Wednesday, 18 May 2016

Vogue 100 - A Century of Style

Just a quick blog today, as this is the last week of the Vogue 100: A Century of  Style exhibition at the National Portrait Gallery and I thought you might like to grab a ticket before it closes.

This exhibition concentrates on the photography rather than the fashion itself and there are some stunning portraits in here. As you might expect, there are several designers featured - my favourites were these wonderful shots of Alexander McQueen and Vivienne Westwood. 

Kate's meteoric rise is charted, from dewy-skinned teenage discovery to London Look icon, and there are of course the stalwarts of the supermodel generation - Claudia, Linda, Naomi, Cindy et al. 

My visit was last weekend, when shots of the other famous Kate had been hung (visible here through the arch) and which for me have a slightly retro, almost seventies feel. In the previous room, I particularly liked the striking intensity of this black and white portrait of a boxer.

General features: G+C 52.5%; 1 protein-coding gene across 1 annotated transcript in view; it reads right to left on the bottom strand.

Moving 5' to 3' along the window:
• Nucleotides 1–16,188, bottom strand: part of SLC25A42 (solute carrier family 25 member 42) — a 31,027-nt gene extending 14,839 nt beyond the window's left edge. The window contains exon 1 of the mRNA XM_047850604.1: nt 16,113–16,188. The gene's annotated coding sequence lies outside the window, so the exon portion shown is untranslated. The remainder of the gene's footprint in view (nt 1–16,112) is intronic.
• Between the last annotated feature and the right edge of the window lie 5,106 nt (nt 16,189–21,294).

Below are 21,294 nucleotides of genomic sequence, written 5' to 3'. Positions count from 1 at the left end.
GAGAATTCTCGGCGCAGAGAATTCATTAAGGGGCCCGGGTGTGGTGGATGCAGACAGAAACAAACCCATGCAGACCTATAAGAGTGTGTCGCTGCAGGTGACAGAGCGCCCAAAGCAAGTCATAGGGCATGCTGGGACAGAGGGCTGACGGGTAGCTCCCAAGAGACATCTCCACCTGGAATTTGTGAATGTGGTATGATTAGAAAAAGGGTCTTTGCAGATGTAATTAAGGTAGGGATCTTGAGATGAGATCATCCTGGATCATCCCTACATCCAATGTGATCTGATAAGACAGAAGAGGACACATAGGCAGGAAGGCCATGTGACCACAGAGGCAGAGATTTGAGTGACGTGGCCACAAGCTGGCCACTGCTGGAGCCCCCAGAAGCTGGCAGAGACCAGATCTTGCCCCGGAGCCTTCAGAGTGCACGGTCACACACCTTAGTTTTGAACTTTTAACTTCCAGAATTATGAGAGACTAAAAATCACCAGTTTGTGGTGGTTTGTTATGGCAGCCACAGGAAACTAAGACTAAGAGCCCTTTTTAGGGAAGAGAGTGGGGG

The exhibition is set up in straightforward fashion, if you'll pardon the pun: it's in reverse chronological order by decade, so you go from current day back to the magazine's birth. There are plenty of the shots I associate with classic Vogue - impossibly beautiful women in impossibly glamorous clothes and/ or surroundings. To address the point raised in other reviews, do these offend my feminist sensibilities? Absolutely not. I might not have Christy Turlington's killer cheekbones or Linda Evangelista's endless legs, and my life largely does not involve standing semi-naked on deserted palm-fringed islands or hanging off the arm of a chiselled, tuxedo-clad man by a private pool with champagne glass in hand - but for me these images provide a harmless fantasy, a girls' version of a James Bond movie. They are escapist, not genuinely aspirational, and surely we all need to dream?